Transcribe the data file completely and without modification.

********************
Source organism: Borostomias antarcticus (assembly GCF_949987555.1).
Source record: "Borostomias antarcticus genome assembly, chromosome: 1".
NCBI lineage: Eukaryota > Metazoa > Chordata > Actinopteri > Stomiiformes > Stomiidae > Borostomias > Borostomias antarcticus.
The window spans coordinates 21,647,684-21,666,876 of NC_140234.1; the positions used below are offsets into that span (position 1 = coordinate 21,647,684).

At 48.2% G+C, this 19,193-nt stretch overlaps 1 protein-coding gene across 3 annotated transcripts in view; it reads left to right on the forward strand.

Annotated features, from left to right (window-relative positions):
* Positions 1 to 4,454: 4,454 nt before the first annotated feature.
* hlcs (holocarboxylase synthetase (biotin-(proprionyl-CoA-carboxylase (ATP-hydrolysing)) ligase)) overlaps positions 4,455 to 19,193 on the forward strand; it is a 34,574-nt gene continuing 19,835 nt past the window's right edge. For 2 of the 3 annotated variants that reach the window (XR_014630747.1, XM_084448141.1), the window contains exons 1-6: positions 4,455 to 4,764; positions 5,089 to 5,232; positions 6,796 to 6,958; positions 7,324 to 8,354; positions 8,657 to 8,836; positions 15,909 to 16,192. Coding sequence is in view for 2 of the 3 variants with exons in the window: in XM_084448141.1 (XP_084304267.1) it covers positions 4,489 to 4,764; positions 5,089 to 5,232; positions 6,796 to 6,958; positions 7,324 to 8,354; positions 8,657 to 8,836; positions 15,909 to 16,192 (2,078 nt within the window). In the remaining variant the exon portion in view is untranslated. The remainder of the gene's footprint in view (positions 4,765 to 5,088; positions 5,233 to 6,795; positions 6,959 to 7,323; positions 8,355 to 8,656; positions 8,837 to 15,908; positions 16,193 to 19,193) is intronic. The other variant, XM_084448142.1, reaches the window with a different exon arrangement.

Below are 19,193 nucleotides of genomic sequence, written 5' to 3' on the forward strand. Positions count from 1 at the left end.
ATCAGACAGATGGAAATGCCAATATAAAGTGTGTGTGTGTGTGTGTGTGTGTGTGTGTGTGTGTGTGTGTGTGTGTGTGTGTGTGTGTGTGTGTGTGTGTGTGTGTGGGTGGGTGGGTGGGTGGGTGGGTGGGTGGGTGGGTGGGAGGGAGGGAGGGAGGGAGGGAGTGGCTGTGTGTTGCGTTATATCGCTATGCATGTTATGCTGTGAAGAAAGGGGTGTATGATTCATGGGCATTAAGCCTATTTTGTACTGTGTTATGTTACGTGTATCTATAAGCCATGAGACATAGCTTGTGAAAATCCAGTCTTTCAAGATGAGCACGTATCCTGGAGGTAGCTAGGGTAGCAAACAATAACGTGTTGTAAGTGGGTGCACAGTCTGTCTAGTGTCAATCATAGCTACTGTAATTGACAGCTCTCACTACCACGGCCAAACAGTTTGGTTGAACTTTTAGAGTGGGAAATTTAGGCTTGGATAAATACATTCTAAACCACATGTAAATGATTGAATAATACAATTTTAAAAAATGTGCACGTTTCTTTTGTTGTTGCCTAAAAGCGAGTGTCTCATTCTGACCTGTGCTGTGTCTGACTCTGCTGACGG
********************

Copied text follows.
Source organism: Borostomias antarcticus (assembly GCF_949987555.1).
Source record: "Borostomias antarcticus genome assembly, chromosome: 1".
NCBI lineage: Eukaryota > Metazoa > Chordata > Actinopteri > Stomiiformes > Stomiidae > Borostomias > Borostomias antarcticus.
The window spans coordinates 21,647,684-21,666,876 of NC_140234.1; the positions used below are offsets into that span (position 1 = coordinate 21,647,684).

At 48.2% G+C, this 19,193-nt stretch overlaps 1 protein-coding gene across 3 annotated transcripts in view; it reads left to right on the forward strand.

Annotated features, from left to right (window-relative positions):
* Positions 1 to 4,454: 4,454 nt before the first annotated feature.
* hlcs (holocarboxylase synthetase (biotin-(proprionyl-CoA-carboxylase (ATP-hydrolysing)) ligase)) overlaps positions 4,455 to 19,193 on the forward strand; it is a 34,574-nt gene continuing 19,835 nt past the window's right edge. For 2 of the 3 annotated variants that reach the window (XR_014630747.1, XM_084448141.1), the window contains exons 1-6: positions 4,455 to 4,764; positions 5,089 to 5,232; positions 6,796 to 6,958; positions 7,324 to 8,354; positions 8,657 to 8,836; positions 15,909 to 16,192. Coding sequence is in view for 2 of the 3 variants with exons in the window: in XM_084448141.1 (XP_084304267.1) it covers positions 4,489 to 4,764; positions 5,089 to 5,232; positions 6,796 to 6,958; positions 7,324 to 8,354; positions 8,657 to 8,836; positions 15,909 to 16,192 (2,078 nt within the window). In the remaining variant the exon portion in view is untranslated. The remainder of the gene's footprint in view (positions 4,765 to 5,088; positions 5,233 to 6,795; positions 6,959 to 7,323; positions 8,355 to 8,656; positions 8,837 to 15,908; positions 16,193 to 19,193) is intronic. The other variant, XM_084448142.1, reaches the window with a different exon arrangement.

Below are 19,193 nucleotides of genomic sequence, written 5' to 3' on the forward strand. Positions count from 1 at the left end.
ATCAGACAGATGGAAATGCCAATATAAAGTGTGTGTGTGTGTGTGTGTGTGTGTGTGTGTGTGTGTGTGTGTGTGTGTGTGTGTGTGTGTGTGTGTGTGTGTGTGTGGGTGGGTGGGTGGGTGGGTGGGTGGGTGGGTGGGTGGGAGGGAGGGAGGGAGGGAGGGAGTGGCTGTGTGTTGCGTTATATCGCTATGCATGTTATGCTGTGAAGAAAGGGGTGTATGATTCATGGGCATTAAGCCTATTTTGTACTGTGTTATGTTACGTGTATCTATAAGCCATGAGACATAGCTTGTGAAAATCCAGTCTTTCAAGATGAGCACGTATCCTGGAGGTAGCTAGGGTAGCAAACAATAACGTGTTGTAAGTGGGTGCACAGTCTGTCTAGTGTCAATCATAGCTACTGTAATTGACAGCTCTCACTACCACGGCCAAACAGTTTGGTTGAACTTTTAGAGTGGGAAATTTAGGCTTGGATAAATACATTCTAAACCACATGTAAATGATTGAATAATACAATTTTAAAAAATGTGCACGTTTCTTTTGTTGTTGCCTAAAAGCGAGTGTCTCATTCTGACCTGTGCTGTGTCTGACTCTGCTGACGG